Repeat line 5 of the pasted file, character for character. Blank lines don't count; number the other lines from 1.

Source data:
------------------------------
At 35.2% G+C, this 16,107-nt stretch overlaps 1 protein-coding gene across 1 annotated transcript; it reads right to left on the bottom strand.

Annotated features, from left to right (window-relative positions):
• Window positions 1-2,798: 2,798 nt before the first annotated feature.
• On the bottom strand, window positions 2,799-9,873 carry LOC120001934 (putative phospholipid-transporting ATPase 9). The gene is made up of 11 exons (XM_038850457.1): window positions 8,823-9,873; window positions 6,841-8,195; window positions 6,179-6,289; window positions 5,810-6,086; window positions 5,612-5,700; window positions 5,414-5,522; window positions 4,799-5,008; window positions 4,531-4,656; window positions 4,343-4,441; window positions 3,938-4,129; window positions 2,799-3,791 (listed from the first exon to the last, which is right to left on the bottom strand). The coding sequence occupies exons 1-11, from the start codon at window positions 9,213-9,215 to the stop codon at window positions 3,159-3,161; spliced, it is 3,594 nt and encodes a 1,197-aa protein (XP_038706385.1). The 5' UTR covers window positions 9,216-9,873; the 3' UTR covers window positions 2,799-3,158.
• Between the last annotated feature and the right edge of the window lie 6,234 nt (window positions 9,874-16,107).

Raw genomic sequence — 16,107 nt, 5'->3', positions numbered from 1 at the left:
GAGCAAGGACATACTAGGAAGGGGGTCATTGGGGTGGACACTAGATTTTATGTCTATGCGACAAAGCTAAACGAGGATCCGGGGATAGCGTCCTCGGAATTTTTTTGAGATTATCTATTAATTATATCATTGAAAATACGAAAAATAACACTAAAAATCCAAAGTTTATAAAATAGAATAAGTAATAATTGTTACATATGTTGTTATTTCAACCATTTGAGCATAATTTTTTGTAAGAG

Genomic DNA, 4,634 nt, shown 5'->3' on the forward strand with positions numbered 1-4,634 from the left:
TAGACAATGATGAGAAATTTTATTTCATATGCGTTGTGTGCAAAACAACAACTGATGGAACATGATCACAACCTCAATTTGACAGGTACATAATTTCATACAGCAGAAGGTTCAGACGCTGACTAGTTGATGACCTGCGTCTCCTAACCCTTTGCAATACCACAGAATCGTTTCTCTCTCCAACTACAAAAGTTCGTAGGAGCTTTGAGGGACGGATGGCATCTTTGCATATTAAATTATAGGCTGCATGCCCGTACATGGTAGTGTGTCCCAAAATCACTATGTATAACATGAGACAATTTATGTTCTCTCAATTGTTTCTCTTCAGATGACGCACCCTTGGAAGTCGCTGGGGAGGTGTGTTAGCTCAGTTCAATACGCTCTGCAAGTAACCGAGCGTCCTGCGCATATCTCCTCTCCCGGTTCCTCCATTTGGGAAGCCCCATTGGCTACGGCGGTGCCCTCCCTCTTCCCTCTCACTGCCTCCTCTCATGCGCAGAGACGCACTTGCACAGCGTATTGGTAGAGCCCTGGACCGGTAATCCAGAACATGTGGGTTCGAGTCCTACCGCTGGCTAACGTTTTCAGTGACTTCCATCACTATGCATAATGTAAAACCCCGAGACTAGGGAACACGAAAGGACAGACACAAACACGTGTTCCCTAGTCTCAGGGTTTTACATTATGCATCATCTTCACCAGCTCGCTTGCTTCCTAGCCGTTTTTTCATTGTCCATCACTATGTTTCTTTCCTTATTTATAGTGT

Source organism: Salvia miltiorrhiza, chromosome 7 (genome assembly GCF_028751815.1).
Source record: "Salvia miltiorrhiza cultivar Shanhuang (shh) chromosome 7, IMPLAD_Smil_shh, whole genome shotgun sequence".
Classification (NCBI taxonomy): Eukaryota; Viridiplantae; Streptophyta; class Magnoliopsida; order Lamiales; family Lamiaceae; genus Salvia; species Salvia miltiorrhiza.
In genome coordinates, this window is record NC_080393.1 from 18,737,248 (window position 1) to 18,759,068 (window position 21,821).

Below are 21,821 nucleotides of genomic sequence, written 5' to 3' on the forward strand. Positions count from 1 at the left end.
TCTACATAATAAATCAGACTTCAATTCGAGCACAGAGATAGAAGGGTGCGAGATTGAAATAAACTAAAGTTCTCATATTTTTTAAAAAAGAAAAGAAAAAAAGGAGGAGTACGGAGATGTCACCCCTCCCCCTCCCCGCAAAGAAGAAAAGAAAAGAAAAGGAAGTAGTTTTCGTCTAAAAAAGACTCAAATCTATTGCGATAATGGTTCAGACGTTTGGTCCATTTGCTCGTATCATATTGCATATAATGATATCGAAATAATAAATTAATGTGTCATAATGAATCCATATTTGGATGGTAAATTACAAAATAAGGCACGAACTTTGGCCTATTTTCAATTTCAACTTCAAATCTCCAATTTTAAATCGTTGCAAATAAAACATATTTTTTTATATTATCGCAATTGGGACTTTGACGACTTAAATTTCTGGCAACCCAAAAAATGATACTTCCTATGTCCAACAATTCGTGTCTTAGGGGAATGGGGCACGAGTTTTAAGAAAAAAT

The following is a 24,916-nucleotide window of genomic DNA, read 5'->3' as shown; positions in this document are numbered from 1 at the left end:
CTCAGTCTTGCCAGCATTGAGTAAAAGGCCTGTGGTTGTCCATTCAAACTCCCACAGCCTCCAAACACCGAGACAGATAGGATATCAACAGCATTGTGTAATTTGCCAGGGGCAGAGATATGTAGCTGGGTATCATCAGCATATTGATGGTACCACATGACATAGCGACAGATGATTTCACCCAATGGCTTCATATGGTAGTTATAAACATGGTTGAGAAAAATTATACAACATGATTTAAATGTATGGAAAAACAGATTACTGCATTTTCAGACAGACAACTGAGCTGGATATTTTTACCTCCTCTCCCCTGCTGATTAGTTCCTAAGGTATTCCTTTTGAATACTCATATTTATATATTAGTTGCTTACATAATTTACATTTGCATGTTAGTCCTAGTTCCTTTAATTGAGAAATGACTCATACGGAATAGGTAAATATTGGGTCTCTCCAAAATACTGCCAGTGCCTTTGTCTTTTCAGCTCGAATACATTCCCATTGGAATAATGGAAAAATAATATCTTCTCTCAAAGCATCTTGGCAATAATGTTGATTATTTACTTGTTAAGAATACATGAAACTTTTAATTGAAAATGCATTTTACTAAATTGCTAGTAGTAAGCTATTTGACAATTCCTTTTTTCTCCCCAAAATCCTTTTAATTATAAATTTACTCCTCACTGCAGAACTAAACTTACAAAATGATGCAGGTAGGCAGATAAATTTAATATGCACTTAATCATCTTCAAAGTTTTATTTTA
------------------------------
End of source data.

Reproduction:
• Between the last annotated feature and the right edge of the window lie 6,234 nt (window positions 9,874-16,107).